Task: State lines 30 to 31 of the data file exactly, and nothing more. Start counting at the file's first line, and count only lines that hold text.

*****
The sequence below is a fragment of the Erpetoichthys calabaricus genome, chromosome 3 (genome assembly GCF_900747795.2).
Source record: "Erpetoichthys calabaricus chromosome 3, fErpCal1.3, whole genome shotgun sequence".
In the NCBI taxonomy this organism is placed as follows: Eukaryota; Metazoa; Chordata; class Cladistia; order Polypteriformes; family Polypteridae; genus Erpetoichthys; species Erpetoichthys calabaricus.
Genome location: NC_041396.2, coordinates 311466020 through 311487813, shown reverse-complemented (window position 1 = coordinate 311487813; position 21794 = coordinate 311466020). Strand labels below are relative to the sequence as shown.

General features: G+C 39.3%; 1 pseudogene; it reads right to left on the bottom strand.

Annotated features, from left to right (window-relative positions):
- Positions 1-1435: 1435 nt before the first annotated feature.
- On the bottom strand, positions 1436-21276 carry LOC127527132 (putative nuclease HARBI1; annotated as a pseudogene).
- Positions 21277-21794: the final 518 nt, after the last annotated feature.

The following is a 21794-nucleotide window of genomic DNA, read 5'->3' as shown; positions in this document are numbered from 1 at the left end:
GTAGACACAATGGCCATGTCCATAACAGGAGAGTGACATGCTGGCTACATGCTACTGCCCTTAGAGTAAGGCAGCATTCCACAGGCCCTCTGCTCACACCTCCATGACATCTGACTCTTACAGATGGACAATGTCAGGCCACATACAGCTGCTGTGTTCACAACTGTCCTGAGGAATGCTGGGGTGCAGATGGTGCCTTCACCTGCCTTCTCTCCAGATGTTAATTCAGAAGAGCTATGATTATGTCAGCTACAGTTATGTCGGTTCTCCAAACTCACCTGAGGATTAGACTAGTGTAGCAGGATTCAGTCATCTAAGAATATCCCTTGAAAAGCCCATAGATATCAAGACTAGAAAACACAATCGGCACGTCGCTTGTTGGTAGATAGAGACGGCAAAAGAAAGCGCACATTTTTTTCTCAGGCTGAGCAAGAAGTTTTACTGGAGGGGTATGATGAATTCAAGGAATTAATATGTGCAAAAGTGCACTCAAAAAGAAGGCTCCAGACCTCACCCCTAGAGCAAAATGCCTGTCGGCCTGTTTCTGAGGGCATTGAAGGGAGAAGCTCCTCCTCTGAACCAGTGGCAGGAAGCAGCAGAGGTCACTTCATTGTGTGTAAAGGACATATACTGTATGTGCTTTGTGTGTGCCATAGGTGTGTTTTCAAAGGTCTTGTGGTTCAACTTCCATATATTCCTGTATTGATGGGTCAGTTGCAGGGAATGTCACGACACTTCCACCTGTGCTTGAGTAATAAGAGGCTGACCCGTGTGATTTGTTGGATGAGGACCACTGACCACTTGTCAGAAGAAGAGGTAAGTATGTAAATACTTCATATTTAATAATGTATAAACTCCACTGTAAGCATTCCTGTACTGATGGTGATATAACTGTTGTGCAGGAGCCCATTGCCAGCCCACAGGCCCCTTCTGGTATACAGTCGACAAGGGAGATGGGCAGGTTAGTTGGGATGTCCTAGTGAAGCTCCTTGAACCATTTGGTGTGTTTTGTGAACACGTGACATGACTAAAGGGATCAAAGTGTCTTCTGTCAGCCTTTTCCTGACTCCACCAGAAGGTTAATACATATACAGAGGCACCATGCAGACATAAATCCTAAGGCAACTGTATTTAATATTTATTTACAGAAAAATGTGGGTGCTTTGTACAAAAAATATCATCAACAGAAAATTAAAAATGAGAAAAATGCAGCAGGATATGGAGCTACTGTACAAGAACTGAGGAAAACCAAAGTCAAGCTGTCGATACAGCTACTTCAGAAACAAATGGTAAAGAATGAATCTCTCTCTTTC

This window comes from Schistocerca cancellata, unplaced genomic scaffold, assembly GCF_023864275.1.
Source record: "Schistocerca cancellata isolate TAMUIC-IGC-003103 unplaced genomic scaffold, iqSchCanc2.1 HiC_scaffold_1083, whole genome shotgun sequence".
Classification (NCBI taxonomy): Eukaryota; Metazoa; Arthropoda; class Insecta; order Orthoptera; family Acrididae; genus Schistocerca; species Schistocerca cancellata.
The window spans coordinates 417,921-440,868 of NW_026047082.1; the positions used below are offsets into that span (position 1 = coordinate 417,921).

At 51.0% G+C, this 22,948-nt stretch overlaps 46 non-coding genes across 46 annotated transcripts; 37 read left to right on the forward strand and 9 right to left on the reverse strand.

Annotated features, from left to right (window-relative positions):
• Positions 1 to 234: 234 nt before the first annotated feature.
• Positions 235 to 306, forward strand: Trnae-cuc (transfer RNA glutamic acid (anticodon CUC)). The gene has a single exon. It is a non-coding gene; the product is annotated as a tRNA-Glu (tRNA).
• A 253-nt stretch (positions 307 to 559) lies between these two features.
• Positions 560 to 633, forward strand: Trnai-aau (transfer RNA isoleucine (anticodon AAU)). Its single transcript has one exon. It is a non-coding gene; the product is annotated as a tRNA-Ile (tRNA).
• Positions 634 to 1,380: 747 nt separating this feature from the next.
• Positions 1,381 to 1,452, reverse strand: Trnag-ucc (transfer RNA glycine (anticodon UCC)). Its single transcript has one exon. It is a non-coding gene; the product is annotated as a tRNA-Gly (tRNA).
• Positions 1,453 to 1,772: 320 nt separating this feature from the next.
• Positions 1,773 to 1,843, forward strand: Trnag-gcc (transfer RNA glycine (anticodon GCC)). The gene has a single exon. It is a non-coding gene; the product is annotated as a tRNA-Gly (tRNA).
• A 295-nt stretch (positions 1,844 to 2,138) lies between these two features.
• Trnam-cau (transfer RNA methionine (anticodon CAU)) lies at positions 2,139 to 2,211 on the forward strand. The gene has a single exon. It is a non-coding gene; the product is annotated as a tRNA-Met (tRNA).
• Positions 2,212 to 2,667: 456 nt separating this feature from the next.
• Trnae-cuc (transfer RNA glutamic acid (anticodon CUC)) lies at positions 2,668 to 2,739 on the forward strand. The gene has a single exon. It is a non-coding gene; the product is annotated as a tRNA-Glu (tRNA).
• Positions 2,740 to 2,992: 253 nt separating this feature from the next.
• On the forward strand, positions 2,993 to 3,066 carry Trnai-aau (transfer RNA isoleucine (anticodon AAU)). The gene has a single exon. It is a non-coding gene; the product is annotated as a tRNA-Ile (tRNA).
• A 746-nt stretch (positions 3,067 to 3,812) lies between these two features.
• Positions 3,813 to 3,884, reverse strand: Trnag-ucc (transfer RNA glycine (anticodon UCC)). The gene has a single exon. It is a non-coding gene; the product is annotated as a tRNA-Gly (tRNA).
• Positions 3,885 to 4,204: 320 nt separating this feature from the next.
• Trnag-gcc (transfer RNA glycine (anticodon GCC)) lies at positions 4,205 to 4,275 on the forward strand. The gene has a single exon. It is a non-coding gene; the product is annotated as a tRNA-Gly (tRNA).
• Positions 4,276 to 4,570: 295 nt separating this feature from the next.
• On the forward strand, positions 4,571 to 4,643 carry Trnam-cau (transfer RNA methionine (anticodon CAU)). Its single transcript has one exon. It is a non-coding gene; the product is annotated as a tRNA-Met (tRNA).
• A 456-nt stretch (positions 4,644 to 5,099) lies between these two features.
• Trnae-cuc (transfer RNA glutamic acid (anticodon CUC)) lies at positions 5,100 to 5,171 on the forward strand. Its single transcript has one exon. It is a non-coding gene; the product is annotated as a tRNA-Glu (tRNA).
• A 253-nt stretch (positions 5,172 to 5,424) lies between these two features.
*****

• Positions 2,740 to 2,992: 253 nt separating this feature from the next.
• On the forward strand, positions 2,993 to 3,066 carry Trnai-aau (transfer RNA isoleucine (anticodon AAU)). The gene has a single exon. It is a non-coding gene; the product is annotated as a tRNA-Ile (tRNA).